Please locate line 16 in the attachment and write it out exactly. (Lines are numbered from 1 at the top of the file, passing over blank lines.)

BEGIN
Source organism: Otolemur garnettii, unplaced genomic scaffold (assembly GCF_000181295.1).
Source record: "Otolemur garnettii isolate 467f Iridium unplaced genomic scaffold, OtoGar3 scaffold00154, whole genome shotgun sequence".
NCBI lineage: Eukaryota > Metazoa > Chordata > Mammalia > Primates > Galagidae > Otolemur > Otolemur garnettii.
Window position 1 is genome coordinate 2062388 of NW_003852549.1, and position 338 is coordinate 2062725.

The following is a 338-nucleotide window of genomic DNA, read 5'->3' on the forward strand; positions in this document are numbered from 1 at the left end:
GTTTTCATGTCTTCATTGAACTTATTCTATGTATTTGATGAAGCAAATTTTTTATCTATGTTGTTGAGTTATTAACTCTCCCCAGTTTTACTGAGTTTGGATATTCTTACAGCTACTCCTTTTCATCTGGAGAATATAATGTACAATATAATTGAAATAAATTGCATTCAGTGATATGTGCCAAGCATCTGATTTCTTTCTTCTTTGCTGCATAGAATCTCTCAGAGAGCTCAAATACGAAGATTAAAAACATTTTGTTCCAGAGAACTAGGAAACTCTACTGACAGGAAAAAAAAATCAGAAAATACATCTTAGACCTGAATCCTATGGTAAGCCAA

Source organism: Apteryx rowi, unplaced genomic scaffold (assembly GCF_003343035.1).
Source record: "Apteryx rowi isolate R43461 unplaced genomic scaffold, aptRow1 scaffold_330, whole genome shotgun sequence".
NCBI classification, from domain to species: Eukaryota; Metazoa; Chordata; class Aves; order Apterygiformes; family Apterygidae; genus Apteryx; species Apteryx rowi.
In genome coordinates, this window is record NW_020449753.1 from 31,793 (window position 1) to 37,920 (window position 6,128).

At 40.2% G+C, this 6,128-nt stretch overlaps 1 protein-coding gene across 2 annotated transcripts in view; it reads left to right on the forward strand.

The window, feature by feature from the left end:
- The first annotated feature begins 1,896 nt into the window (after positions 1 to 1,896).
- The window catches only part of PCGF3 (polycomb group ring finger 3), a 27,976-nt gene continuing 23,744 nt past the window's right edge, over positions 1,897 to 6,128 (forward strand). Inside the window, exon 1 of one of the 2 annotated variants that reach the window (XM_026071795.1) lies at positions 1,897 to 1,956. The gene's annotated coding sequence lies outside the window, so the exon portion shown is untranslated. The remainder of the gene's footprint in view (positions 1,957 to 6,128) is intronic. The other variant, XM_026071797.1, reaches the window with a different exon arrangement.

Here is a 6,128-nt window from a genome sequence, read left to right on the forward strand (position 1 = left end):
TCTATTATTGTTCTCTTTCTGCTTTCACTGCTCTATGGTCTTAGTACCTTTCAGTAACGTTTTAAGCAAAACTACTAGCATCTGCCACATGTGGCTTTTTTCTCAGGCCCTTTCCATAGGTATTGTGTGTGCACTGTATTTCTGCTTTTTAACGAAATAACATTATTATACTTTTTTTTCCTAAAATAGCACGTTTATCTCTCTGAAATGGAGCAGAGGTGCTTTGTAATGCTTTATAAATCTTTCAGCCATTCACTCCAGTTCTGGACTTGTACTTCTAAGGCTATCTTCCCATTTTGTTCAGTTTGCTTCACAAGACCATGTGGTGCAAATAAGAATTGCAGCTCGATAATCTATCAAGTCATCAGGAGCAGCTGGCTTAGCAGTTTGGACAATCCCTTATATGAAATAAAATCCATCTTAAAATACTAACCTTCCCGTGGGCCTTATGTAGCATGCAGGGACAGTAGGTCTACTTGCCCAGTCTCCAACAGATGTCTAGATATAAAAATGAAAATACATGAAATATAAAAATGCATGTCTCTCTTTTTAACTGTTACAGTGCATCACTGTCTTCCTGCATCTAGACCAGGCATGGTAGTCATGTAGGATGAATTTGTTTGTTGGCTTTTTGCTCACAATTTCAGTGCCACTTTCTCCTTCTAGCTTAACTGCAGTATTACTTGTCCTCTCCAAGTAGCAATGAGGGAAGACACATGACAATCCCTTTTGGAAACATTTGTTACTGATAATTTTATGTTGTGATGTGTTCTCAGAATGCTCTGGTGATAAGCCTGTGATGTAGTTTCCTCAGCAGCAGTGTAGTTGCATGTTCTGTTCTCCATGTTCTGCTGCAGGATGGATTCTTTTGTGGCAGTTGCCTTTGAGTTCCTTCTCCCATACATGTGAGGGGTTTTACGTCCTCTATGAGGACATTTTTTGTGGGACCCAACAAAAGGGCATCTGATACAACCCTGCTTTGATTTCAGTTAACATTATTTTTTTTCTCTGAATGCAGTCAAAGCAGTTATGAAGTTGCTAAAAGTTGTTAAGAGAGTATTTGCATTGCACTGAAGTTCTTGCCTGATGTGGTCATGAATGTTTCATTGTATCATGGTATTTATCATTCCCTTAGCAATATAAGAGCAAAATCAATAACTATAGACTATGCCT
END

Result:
TCTATTATTGTTCTCTTTCTGCTTTCACTGCTCTATGGTCTTAGTACCTTTCAGTAACGTTTTAAGCAAAACTACTAGCATCTGCCACATGTGGCTTTTTTCTCAGGCCCTTTCCATAGGTATTGTGTGTGCACTGTATTTCTGCTTTTTAACGAAATAACATTATTATACTTTTTTTTCCTAAAATAGCACGTTTATCTCTCTGAAATGGAGCAGAGGTGCTTTGTAATGCTTTATAAATCTTTCAGCCATTCACTCCAGTTCTGGACTTGTACTTCTAAGGCTATCTTCCCATTTTGTTCAGTTTGCTTCACAAGACCATGTGGTGCAAATAAGAATTGCAGCTCGATAATCTATCAAGTCATCAGGAGCAGCTGGCTTAGCAGTTTGGACAATCCCTTATATGAAATAAAATCCATCTTAAAATACTAACCTTCCCGTGGGCCTTATGTAGCATGCAGGGACAGTAGGTCTACTTGCCCAGTCTCCAACAGATGTCTAGATATAAAAATGAAAATACATGAAATATAAAAATGCATGTCTCTCTTTTTAACTGTTACAGTGCATCACTGTCTTCCTGCATCTAGACCAGGCATGGTAGTCATGTAGGATGAATTTGTTTGTTGGCTTTTTGCTCACAATTTCAGTGCCACTTTCTCCTTCTAGCTTAACTGCAGTATTACTTGTCCTCTCCAAGTAGCAATGAGGGAAGACACATGACAATCCCTTTTGGAAACATTTGTTACTGATAATTTTATGTTGTGATGTGTTCTCAGAATGCTCTGGTGATAAGCCTGTGATGTAGTTTCCTCAGCAGCAGTGTAGTTGCATGTTCTGTTCTCCATGTTCTGCTGCAGGATGGATTCTTTTGTGGCAGTTGCCTTTGAGTTCCTTCTCCCATACATGTGAGGGGTTTTACGTCCTCTATGAGGACATTTTTTGTGGGACCCAACAAAAGGGCATCTGATACAACCCTGCTTTGATTTCAGTTAACATTATTTTTTTTCTCTGAATGCAGTCAAAGCAGTTATGAAGTTGCTAAAAGTTGTTAAGAGAGTATTTGCATTGCACTGAAGTTCTTGCCTGATGTGGTCATGAATGTTTCATTGTATCATGGTATTTATCATTCCCTTAGCAATATAAGAGCAAAATCAATAACTATAGACTATGCCT